"Blind Impress", The Museum of Israeli Art, Ramat Gan
Ruth Netzer, Journey to the Self, Paradoxes
Our relationship with the past is never free of emotional and moral loads. As artists, moreover, we tiptoe through a field charged with personal and public values as we address the memories that bridge and connect them. The Israeli submarine Dakar, that went down with its crew in 1968, was finally located, with considerable effort, in 1999. Yudith Schreiber’s brother, Sergeant First Class Amnon Ron (Ringwald), was a member of its crew.
In one of our conversations, Yudith remarked: “Were I able to do so, I would board a helicopter and photograph the nurturing sea from above at the submarine’s resting place … knowing that they are down there, below … This is one photograph that is not part of the exhibit.
We want to know things before they happen, to predict, to anticipate events in advance. We would like to be reassured that we will always be capable of exposing and revealing links and plots before they explode, to stay one step ahead. But photography is the after time –post mortem, if you will.
Yudith Schreiber’s photographic works include numerous washed objects placed on a concrete surface. Water is present in her works as material bearing many‑branched associations and contexts, as a changing and permanent element, in a constant cycle of dampness – evaporation – dryness, as a mediating means that may soften the encounter between hard surface and object, between physical material and watery, dissolving moisture.
The concrete surfaces do not function as backgrounds alone but rather become amorphous maps that challenge the site’s obvious coordinates. The objects placed on them, in turn, may reflect a false sense of order, derived from the ostensibly serial nature of the act of placement.
The objects that became unwanted and crushed, eaten away by corrosion and violence, are not part of an index or catalogue of junk. That is not the kind of photography that interests Yudith. The overhead view and placement designate options other than footstep following, tracking, testimony and remnant examination. This perspective affects the sea and sand photographs and may engender vagueness regarding distance and proportion ratios.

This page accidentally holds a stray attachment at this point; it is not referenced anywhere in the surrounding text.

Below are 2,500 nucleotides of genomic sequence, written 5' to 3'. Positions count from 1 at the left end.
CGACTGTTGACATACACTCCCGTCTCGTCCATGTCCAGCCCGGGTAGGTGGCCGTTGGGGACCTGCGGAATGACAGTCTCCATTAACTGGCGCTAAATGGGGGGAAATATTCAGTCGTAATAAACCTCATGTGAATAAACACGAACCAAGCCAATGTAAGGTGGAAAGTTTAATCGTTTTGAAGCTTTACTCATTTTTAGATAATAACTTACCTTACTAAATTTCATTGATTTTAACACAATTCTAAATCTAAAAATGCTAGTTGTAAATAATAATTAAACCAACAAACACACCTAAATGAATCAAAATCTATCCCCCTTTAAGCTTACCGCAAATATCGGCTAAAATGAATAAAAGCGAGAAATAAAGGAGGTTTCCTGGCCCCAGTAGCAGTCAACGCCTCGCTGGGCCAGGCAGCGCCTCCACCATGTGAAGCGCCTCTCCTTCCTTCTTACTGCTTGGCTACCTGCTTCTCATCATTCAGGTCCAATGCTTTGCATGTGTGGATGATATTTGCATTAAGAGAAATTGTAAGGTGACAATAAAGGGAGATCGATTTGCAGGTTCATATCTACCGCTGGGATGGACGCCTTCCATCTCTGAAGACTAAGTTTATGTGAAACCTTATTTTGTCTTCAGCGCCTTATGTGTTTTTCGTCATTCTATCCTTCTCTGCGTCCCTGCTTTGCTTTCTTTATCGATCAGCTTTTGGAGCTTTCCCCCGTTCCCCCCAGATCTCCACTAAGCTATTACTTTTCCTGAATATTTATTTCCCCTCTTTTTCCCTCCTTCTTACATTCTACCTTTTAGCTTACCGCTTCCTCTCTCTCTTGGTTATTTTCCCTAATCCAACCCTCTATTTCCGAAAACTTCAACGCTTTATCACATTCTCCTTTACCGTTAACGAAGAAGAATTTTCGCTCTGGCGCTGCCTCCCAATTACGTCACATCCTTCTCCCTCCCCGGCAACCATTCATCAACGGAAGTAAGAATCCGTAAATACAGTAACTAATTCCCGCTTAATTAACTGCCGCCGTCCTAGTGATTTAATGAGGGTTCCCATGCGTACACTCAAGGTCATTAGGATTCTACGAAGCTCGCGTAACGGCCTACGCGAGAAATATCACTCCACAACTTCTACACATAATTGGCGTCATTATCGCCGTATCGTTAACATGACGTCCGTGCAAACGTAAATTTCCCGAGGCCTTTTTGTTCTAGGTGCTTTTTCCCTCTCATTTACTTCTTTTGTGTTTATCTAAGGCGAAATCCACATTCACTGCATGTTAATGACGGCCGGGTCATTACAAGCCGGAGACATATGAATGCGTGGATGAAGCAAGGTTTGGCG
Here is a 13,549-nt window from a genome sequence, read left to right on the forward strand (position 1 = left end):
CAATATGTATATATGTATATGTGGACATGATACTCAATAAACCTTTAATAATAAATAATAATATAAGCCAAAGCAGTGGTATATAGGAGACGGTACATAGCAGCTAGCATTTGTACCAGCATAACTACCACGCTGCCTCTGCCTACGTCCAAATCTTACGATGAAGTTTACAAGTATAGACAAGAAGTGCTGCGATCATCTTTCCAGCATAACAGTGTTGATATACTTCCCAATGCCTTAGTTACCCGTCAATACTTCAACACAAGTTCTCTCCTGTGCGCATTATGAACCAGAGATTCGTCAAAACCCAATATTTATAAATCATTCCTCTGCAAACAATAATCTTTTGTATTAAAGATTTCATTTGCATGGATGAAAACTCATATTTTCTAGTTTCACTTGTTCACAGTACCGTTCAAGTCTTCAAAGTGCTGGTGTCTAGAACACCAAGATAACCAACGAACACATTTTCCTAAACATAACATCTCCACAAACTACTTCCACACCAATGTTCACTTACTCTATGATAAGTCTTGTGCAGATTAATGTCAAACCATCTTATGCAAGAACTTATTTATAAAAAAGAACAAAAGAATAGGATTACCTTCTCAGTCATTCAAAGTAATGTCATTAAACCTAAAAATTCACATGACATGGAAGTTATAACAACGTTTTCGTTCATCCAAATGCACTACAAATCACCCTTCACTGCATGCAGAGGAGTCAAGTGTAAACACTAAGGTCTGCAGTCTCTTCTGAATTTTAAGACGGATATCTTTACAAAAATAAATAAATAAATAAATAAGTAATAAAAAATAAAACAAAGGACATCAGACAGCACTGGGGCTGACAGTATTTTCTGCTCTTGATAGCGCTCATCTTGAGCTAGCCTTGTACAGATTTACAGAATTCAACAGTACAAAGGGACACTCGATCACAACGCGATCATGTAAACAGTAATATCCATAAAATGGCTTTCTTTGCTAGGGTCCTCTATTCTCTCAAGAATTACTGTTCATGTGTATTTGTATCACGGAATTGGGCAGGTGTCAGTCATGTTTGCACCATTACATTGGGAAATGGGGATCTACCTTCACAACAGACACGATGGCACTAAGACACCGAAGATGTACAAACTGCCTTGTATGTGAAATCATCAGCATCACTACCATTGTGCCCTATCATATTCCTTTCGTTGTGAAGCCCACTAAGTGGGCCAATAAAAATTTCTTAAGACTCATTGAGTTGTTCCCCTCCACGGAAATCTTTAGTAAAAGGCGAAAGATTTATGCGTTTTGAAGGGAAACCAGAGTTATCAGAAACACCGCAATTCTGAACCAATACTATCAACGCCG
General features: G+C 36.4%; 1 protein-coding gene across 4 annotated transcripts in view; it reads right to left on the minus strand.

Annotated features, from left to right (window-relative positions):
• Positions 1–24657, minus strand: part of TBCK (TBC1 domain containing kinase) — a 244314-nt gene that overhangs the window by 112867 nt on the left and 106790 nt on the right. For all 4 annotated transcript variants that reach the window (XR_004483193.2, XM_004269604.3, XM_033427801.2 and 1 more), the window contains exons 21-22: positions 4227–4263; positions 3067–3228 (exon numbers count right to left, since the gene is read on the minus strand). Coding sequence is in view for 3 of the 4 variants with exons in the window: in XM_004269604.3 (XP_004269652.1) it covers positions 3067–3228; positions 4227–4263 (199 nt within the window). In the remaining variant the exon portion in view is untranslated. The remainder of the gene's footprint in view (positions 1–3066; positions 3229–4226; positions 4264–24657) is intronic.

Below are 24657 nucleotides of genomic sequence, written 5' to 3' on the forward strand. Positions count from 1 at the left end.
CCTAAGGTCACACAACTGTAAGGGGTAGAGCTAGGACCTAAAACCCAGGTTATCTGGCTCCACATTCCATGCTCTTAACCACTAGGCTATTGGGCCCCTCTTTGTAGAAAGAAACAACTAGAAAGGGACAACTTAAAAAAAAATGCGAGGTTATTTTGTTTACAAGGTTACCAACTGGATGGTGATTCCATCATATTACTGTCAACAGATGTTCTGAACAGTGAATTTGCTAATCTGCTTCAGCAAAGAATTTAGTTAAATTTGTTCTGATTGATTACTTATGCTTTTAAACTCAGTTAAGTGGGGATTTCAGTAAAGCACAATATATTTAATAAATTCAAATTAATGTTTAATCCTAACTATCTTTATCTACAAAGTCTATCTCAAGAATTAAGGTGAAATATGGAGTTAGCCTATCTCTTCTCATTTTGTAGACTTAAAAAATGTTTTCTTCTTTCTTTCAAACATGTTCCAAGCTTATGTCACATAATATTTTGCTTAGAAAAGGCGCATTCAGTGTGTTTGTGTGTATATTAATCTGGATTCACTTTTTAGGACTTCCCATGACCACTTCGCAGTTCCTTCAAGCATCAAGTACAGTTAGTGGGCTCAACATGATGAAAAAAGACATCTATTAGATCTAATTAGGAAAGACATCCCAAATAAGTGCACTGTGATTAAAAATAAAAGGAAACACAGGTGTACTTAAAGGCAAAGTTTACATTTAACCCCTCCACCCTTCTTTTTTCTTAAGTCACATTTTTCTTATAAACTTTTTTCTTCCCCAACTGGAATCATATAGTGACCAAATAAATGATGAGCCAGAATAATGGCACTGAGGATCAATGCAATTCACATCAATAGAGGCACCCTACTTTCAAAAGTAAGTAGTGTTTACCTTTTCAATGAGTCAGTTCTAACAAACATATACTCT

The absence of hierarchy negates any implication of imposed narrative, such as formal/typological language or systematic examination of “findings.” The presence of objects without self-importance is empowered precisely because they have lost their function in the universe. The multiplicity of objects, the extended search for them and the act of their having been photographed may indeed also constitute an impassioned search for something, a secret or code, an enigma of survival and revitalization. At the same time, however, the exhibit as a whole is not an elegy to passing time or a venture attempting to impart presence through photography. Rather, these works center about an axis of present action, a virtually tautologous axis that is repeated in the act of gathering, in the encounter with the rockbound coast and the art of photography itself. Yudith does not return reflectively to “the scene of the crime” but rather creates a new text for herself something ostensibly accumulated but also evanescent at the same time. Each photograph offers both part and whole, but the puzzle is never complete.
One light object in black water, a diving fish, an underwater monster or messenger … The sea bears personal, essential significance in Yudith’s works. Her photographs conduct a deep spiritual and emotional discourse with vast bodies of water. Her photographs run the gamut from attenuation and destruction to beauty, as pressure flattens the material and impresses its portrait thereupon.
Gilad Ophir curator